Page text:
Parents Are Important!
In PCTS, the foundation of our work with families is built on our belief that safe parents or caregivers are in the best and most dynamic position to support their children in recovering from exposure to family violence. To develop resiliency in the face of trauma, children need nurturing and supportive parenting more than anything else. As such, our trauma informed, therapeutic work with families takes place in the home, where the parent-child relationship naturally occurs. Our Parent-Child Specialists stand alongside parents who may be struggling with their own stress and trauma, joining them in repairing parent-child bonds that are often damaged by family violence. Rather than “fixing” affected children, Parent-Child Specialists support parents in building on their natural strengths, so that they may feel more confident in meeting the needs of their children. We believe that trauma is healed in the context of long term, supportive relationships.
Working With Child Welfare
A difficult reality for many families surviving domestic violence is child welfare involvement. Though this may not be true for all families, it is true for many of the families that PCTS supports. Because the child welfare system can feel daunting for families in crisis, Parent-Child Specialists utilize their collaborative relationships with child welfare staff to stand with families navigating this system. Our PCTS staff is well informed about DHS processes, the dependency court system and child protective services. We use this experience to buoy child welfare involved families, supporting positive outcomes and working for change within systems. We also use our expertise to provide consultation, training, and education for child welfare staff about the impact of domestic violence on families and children. We envision a world where safe parents are supported in raising their children.
Parent-Child Specialists follow the Child-Parent Psychotherapy (CPP) model in their therapeutic work with families. Developed by Alicia Lieberman and Patricia Van Horn, Child-Parent Psychotherapy, considered an evidence based practice by the state of Oregon, is a trauma-informed, relationship based model. The five core concepts of CPP are:
- The quality of attachment that children have with their caregivers is critical to healthy child development. Because family violence often disrupts this attachment, interventions must focus on healing the attachment between safe parents and children.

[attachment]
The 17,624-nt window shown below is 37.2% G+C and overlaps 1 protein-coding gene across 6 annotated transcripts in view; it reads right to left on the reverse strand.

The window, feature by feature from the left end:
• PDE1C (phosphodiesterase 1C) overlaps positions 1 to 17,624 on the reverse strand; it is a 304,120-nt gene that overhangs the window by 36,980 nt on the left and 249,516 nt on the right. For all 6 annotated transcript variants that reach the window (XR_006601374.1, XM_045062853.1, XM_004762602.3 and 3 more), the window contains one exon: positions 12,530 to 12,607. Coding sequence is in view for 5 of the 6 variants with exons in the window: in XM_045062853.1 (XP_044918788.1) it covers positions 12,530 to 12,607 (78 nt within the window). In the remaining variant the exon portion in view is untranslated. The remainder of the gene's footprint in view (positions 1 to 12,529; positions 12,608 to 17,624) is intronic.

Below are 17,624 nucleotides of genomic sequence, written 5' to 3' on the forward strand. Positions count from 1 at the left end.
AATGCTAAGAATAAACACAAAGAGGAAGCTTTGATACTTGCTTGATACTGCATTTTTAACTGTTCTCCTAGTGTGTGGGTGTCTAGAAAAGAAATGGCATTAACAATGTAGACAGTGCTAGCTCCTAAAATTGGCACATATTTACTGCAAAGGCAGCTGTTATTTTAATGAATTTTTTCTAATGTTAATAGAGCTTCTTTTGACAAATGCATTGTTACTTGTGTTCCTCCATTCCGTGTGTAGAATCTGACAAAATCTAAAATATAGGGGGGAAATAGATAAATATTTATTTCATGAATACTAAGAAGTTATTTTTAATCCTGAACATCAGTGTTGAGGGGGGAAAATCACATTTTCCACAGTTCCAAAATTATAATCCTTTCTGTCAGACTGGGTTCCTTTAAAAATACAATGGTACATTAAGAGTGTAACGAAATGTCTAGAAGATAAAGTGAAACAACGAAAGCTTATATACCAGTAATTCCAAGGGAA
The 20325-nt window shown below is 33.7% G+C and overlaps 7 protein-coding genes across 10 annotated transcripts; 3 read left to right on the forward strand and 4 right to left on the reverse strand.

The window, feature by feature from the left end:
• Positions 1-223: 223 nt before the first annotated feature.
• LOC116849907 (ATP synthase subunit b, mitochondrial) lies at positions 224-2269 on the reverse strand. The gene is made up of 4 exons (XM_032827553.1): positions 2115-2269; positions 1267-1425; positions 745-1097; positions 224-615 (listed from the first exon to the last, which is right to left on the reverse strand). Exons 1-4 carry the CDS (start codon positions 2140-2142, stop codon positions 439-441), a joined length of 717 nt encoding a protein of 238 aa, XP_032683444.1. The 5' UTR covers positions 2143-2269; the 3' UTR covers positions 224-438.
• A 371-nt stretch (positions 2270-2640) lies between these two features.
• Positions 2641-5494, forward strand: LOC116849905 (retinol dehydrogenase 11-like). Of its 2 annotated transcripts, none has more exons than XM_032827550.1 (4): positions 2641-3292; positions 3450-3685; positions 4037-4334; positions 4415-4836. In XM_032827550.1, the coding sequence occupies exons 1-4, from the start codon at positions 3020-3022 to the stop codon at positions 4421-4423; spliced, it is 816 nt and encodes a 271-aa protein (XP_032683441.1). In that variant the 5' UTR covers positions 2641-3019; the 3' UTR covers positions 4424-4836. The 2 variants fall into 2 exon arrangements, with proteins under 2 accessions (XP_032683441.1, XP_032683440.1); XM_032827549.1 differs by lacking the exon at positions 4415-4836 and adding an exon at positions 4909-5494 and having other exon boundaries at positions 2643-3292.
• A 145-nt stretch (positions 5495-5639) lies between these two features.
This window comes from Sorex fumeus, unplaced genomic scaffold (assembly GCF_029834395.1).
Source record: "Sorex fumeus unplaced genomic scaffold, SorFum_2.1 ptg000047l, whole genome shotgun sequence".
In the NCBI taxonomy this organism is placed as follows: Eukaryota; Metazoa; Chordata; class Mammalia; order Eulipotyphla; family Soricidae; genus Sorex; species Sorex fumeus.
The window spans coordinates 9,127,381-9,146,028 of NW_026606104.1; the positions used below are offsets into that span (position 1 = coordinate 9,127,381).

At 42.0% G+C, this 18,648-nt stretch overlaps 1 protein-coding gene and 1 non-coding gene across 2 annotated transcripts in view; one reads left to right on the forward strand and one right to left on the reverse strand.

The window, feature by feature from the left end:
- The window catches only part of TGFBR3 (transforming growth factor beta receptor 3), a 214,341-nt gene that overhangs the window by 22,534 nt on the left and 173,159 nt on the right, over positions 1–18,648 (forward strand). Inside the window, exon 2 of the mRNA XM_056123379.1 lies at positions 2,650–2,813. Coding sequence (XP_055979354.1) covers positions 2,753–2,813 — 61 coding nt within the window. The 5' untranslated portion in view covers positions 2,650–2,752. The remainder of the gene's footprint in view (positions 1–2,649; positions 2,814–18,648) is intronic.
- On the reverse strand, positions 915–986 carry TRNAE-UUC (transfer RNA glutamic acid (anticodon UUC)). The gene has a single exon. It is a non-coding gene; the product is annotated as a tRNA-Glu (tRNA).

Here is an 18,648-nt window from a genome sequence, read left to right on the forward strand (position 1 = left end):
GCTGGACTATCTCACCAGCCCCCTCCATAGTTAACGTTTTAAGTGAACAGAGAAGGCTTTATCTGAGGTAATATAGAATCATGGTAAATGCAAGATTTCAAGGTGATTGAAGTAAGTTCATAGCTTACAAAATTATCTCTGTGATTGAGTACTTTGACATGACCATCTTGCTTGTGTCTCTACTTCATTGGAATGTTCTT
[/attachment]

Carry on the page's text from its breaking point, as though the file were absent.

- Traumas in early childhood that lead to emotional and behavioral problems need to be healed within the context of the child’s primary attachment (parent/caregiver) relationships.
- Children are part of a larger network, including family, community, neighborhood, society, etc. Children are impacted by the level of supports available in their networks; therefore, if families experience racism, poverty, or other forms of oppression, those experiences add stress to the family unit which may also add stress to child development. Therefore, interventions must include help to remediate the effects of oppression while supporting attainment of basic needs.
- Domestic violence must be acknowledged as a form of traumatic stress for both adult survivors and exposed children, and therefore both parents and children need support in healing from these traumas.
- A key factor in treatment from trauma is the relationship between the Parent-Child Specialist and the family. Parent-Child Specialists must respect, honor, and acknowledge the feelings and perspectives of both the parents and the children they are working with, in a collaborative way.
Quotes from past participants
“PChIP helped me realize that I don’t have to be stuck in the past, blaming myself for what my kids have been through. I can be with them now, and we are freeing ourselves from the violence.”
“Mom Power helped me feel less alone, to make friends with other moms like me, and to help my children break out of their shells.”
“I have learned so much from this. I am a better mom, and my children and I have healed so much. I never thought we could get here.”
“Now I know how to talk to my kids about what happened, and how to have control of my own emotions so I can be there for them.”
“You helped me get through the child welfare stuff. I stopped being so scared of it, and realized I could turn it around and have some power.”
“I like it when you come to our house, because I know it’s always time to play!”
“I like talking about my feelings. I never knew that.”
“My mom can be safe for us now. We gotta be safe.”
“My son was very upset about his dad and what happened. He couldn’t talk about it and was acting out at school. Now he knows it’s ok to miss his dad and also be mad at him for what he did. I learned how my own feelings about the abuse affected him. We are very thankful for having PChIP services.”